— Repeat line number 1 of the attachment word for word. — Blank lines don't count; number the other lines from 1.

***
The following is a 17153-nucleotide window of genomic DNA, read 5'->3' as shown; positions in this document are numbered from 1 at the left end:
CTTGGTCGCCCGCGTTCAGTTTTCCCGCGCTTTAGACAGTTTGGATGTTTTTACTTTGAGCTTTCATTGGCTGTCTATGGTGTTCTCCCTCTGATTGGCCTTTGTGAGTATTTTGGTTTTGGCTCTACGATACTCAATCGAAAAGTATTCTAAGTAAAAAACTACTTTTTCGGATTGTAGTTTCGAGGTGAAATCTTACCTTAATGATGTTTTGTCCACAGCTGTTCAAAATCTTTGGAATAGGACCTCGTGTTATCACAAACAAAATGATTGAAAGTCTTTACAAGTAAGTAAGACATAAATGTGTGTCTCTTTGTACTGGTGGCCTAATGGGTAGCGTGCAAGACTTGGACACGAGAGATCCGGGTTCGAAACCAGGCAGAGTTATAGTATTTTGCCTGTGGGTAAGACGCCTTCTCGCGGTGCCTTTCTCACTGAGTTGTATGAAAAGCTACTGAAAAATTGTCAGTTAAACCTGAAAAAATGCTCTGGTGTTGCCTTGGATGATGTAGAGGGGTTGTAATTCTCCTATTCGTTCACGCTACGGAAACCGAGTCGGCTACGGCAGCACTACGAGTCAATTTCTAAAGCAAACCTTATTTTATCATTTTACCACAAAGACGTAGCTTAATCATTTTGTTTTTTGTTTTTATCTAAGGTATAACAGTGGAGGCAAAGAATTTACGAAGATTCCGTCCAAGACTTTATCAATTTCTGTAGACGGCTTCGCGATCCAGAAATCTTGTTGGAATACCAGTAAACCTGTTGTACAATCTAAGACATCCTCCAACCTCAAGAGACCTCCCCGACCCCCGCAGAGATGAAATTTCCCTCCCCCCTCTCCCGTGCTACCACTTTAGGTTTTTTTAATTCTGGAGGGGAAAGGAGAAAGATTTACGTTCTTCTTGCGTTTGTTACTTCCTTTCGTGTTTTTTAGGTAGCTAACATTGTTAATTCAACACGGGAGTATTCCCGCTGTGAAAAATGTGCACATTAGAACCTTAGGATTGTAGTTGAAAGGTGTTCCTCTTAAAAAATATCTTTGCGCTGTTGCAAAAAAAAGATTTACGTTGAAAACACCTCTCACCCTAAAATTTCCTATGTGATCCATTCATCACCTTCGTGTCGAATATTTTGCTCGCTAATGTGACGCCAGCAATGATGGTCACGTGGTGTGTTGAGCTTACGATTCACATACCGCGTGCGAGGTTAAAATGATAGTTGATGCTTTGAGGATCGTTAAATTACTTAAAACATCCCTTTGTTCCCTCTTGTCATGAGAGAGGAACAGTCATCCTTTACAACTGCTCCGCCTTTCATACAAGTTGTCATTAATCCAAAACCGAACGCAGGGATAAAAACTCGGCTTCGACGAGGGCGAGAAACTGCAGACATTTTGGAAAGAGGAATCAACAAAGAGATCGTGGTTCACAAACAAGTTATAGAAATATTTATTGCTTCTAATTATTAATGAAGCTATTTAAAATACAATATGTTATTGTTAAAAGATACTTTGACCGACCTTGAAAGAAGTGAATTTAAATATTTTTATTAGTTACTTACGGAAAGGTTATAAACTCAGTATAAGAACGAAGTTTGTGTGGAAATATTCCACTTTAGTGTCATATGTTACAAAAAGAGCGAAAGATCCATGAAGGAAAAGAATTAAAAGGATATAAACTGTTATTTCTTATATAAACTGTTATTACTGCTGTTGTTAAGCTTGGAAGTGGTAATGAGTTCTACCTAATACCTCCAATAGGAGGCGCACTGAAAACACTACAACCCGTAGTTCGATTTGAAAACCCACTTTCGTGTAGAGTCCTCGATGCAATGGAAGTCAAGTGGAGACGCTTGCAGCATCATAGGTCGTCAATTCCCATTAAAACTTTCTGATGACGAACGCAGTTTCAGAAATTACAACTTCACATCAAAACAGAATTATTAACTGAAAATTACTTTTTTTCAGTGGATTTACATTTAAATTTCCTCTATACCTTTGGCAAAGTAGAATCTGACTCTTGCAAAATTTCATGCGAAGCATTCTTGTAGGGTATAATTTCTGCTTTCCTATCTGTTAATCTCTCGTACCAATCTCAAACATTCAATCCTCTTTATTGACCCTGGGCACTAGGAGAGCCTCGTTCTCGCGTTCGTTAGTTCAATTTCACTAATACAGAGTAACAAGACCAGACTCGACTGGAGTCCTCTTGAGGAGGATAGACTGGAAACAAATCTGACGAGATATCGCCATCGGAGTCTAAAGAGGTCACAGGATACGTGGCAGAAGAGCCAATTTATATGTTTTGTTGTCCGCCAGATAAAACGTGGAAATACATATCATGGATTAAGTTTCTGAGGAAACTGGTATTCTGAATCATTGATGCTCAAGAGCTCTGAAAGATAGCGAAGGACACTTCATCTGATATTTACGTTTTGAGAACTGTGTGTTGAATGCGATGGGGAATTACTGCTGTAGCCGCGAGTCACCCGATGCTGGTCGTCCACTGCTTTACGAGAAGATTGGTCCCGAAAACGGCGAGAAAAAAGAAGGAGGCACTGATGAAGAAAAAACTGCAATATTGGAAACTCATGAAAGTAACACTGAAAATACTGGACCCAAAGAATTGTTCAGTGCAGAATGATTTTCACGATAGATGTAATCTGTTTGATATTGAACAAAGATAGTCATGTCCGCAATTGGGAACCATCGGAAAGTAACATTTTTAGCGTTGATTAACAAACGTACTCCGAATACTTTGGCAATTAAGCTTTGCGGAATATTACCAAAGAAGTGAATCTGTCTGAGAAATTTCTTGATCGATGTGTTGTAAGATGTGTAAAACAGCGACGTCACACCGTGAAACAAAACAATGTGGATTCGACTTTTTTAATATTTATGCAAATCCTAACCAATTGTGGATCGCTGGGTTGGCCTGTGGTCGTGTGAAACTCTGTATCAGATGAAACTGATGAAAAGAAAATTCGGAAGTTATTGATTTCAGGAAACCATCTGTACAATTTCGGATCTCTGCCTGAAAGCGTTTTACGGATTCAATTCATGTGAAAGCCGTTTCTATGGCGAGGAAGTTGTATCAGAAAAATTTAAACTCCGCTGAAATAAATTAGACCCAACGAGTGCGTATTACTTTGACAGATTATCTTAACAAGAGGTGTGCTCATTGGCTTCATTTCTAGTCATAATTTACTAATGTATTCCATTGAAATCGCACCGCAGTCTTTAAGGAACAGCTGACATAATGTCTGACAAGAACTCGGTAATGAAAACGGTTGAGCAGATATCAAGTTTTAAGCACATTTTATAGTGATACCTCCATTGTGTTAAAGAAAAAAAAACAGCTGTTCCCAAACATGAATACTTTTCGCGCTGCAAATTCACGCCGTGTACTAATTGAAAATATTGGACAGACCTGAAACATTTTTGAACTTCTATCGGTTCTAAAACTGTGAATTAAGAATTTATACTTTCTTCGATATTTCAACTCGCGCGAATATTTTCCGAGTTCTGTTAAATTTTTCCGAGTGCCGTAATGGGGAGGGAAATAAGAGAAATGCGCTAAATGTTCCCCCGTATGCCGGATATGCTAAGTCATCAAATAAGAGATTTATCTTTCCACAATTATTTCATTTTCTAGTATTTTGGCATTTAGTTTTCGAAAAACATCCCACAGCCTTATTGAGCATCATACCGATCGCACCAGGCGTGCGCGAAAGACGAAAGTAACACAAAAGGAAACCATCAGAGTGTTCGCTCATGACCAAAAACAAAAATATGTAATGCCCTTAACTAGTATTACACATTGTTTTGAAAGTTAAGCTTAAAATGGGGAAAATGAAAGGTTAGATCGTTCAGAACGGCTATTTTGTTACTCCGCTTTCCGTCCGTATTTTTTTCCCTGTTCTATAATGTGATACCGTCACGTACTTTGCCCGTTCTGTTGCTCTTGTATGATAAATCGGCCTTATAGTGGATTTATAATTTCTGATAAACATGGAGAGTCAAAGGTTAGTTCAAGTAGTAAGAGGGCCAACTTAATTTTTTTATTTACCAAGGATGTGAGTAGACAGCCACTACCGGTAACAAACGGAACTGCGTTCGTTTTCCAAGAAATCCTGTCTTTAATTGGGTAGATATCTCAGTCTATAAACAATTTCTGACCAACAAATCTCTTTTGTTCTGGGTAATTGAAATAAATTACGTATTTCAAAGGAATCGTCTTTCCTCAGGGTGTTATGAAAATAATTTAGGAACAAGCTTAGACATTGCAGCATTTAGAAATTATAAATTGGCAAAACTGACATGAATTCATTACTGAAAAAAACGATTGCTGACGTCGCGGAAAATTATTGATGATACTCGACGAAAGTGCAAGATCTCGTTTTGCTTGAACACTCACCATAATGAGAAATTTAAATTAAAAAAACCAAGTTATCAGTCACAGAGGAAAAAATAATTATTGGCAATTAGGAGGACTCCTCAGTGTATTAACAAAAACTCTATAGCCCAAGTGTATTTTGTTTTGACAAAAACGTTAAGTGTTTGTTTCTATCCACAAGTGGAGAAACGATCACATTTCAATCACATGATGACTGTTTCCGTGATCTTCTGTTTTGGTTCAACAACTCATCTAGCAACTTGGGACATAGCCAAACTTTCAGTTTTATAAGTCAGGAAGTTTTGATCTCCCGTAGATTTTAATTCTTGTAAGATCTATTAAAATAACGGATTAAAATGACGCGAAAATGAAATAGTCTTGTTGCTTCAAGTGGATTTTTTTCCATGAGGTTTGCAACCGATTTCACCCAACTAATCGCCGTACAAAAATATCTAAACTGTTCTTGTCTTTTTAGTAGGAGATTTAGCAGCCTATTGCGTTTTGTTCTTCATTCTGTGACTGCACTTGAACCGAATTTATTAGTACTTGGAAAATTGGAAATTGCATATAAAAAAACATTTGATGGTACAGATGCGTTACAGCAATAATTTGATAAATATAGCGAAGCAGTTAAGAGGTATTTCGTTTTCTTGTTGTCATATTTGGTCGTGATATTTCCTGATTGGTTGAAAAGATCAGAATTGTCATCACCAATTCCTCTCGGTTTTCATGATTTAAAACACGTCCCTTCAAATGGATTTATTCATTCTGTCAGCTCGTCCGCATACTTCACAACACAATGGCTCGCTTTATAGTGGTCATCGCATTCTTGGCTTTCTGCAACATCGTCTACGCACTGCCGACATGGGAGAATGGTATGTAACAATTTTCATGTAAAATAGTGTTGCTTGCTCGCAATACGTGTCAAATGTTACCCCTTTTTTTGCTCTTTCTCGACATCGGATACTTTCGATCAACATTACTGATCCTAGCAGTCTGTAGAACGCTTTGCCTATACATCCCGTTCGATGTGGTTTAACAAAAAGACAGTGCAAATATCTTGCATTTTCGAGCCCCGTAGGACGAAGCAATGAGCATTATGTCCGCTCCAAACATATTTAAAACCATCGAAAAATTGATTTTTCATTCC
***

The following is a 17153-nucleotide window of genomic DNA, read 5'->3' as shown; positions in this document are numbered from 1 at the left end: